Black patients get higher drug doses for mental illness in county emergency rooms -- for no apparent reason

by Pat McBroom

Berkeley -- Far stronger medication is being given to many black mentally ill patients in county emergency rooms than to other patients with the same condition.

In at least a third of cases, black patients got twice the dosage of a powerful anti-psychotic drug compared to patients of other races, according to a five-year, on-site investigation of more than 400 cases by a UC Berkeley team from the School of Social Welfare. Only about half of the black patients were treated similarly to others.

This study in three county hospitals in the San Francisco Bay Area and Los Angeles appears to be the first to demonstrate that poor, mentally ill patients are treated differently by race in emergency rooms, and it may be a signal for the nation, said the researchers who published their work in a recent issue of the journal, "Psychiatric Services."

They said they could find no reason for the higher drug dosages except for race and one other difference: emergency room clinicians, who were primarily white, spent less time talking to and evaluating the black patients.

When the clinicians engaged black patients in conversation about their condition, the drug treatment was more nearly comparable to other patients, although still slightly higher, the study shows.

It was conducted by Professor of Social Welfare Steven P. Segal, with researcher John R. Bola, and Margaret A. Watson, who is now with the Western Montana Regional Mental Health Center in Missoula. The hospitals were not named in the study and Segal declined to identify them because he said he did not want to single them out.

Segal said the high levels of medication given to black patients were "probably outside the range of recommended dosages."

"There is no justification for it," he said. "Our study showed that black patients who received the extra medication were not more dangerous or more severely ill than anyone else."

Segal said an extra dose of Haldol, the most commonly used antipsychotic drug, would probably create physical discomfort and restlessness.

"You can't sit still and you might feel stiff, with some spastic motor side effects," said Segal. He added that the medication would be unlikely to cause permanent damage, primarily because patients would probably stop taking it.

The UC Berkeley study was unusual for its depth of observations on such a large number of subjects. Observers followed patients from the time they entered the emergency room, through the clinical evaluation to final disposition, spending from 15 minutes to eight hours on each, depending on the case. Using a scale of dangerousness developed by Segal, the observers rated each patient independently of the clinician's evaluation and also observed and rated the interaction between doctor and patient.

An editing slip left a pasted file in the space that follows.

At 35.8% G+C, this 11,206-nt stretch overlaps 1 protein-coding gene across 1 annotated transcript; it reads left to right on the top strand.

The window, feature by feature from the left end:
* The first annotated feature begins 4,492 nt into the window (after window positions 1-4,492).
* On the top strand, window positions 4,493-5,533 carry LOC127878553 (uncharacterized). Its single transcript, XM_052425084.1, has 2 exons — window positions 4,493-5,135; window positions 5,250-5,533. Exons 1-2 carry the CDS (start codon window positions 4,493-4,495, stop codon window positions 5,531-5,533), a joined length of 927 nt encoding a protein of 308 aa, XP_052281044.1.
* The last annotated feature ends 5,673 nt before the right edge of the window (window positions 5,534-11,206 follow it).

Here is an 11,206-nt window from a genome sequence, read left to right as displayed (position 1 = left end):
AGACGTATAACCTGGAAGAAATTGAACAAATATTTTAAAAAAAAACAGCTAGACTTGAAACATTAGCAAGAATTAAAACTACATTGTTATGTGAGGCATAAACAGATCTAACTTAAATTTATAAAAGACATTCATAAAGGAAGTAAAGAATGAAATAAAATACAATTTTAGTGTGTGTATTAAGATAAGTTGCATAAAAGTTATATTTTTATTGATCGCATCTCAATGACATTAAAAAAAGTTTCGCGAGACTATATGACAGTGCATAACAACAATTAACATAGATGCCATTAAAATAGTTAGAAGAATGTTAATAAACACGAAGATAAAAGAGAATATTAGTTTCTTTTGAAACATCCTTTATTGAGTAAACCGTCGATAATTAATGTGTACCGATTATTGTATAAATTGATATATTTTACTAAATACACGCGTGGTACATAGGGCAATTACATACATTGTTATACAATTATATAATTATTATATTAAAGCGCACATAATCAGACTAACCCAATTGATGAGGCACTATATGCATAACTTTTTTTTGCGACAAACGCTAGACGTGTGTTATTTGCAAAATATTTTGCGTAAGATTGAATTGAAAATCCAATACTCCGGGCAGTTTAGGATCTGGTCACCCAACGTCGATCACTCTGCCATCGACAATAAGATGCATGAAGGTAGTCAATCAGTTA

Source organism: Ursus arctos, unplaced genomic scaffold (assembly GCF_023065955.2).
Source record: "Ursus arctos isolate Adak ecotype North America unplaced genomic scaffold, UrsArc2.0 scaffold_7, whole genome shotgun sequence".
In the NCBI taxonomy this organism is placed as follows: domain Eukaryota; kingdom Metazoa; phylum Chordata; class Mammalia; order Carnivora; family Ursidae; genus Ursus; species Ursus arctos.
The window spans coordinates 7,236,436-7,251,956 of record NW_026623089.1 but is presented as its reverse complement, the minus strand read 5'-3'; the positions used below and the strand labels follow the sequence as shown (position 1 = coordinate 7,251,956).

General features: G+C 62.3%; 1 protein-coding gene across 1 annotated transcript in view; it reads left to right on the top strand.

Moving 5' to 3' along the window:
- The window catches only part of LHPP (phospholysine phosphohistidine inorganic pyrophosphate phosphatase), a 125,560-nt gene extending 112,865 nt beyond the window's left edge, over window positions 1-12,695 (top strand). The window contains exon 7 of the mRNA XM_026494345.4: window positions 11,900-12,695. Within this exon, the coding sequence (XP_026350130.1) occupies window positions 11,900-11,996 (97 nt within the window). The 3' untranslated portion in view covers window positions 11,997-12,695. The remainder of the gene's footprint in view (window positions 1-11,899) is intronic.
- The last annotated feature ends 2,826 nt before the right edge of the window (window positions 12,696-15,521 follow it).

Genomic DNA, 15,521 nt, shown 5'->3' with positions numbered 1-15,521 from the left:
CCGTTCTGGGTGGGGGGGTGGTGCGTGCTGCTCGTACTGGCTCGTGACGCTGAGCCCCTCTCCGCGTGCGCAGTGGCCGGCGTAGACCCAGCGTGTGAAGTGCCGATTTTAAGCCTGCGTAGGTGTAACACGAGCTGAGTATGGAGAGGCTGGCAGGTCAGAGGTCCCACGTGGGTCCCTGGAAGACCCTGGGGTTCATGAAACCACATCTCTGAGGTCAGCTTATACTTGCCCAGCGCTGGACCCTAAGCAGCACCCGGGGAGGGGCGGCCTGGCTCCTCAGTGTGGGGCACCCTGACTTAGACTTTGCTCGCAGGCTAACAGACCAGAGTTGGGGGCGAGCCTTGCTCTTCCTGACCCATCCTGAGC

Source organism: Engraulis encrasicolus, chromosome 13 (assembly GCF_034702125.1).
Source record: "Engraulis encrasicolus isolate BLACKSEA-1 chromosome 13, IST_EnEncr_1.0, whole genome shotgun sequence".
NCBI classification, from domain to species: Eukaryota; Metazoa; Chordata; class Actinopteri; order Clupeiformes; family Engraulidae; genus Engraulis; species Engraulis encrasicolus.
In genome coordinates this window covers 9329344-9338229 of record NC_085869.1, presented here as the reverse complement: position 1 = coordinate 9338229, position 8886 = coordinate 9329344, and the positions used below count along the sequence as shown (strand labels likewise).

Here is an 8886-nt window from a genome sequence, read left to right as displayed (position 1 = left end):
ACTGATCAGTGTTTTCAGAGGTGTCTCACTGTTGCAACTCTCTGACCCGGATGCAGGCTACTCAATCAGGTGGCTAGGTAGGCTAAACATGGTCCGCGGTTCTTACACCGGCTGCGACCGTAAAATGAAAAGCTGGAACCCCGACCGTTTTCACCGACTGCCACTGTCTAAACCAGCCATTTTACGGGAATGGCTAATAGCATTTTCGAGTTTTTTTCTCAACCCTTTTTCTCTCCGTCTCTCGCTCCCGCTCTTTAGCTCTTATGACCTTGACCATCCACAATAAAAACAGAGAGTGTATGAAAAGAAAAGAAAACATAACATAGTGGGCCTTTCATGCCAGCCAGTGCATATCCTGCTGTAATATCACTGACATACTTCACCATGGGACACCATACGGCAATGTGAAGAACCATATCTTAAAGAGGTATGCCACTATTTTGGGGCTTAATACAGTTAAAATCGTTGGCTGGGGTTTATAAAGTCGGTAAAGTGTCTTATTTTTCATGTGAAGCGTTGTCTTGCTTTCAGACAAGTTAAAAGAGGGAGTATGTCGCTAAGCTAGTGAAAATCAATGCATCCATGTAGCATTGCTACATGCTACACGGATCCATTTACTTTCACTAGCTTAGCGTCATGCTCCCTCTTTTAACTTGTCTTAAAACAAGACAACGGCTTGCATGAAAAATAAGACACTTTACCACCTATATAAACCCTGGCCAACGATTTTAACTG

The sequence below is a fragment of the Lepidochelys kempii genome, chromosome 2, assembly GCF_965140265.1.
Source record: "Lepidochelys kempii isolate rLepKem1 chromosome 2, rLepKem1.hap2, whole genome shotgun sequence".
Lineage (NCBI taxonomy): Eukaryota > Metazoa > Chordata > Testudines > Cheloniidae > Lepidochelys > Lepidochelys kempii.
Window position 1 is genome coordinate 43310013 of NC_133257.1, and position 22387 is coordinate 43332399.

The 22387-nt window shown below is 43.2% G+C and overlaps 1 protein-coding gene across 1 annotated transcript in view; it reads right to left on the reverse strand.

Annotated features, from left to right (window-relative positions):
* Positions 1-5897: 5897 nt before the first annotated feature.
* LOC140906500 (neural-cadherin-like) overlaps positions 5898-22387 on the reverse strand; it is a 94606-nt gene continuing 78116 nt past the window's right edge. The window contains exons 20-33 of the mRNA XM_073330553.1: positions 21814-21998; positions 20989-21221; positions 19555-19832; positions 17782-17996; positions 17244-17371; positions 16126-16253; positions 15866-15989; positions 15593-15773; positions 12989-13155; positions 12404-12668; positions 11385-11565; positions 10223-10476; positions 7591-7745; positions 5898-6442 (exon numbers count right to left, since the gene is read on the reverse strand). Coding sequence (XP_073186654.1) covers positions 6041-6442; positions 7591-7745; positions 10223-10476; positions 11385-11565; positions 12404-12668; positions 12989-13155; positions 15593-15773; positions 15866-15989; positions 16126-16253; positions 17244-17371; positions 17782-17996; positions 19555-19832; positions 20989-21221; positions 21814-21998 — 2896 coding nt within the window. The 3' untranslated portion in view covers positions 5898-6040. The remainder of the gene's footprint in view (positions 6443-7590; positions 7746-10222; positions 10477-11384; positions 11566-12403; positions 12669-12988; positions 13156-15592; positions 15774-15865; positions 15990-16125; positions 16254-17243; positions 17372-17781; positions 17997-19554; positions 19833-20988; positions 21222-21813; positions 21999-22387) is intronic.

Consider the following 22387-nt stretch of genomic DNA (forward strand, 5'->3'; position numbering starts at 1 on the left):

Over five years, observers evaluated the care given to 442 mental patients, taking care to collect cases around the clock and throughout the year. Whoever came in the door while an observer was in the emergency room became a part of the study.

The researchers found that not only did black patients get higher doses of antipsychotic drugs, but they were also likely to get more doses of other kinds of psychiatric medication such as antidepressants and antianxiety agents, and they received more injections of antipsychotic drugs. Segal's group was unable to account for this on the basis of any difference in the behavior or symptoms of the patients.

"We wonder if this is the tip of an iceberg," said Bola. "We can't prove that this situation is true of other emergency rooms in California or the nation, but it is certainly suggestive. This is one of a few pieces of solid evidence of differential treatment of African Americans, and that is significant," said Bola.

The good news, said Segal, is that the problem can be corrected once it is acknowledged. Researchers found, for instance, that the amount of effort clinicians put into making contact with the mentally ill person and drawing him or her into the treatment plan was key to lowering the drug dose for black patients.

"Clinicians need to engage black patients more. Spending more time finding out what their needs are translates into less medication," said Segal.

But he emphasized that he does not want to blame county hospital clinicians who are "doing a yeoman's job under a state of siege."

"To treat the thousands of patients who sometimes overwhelm these emergency rooms, clinicians shave time off the psychiatric evaluations, giving everyone less than optimal time. But they shave off more with the black patients than with the others," he said.

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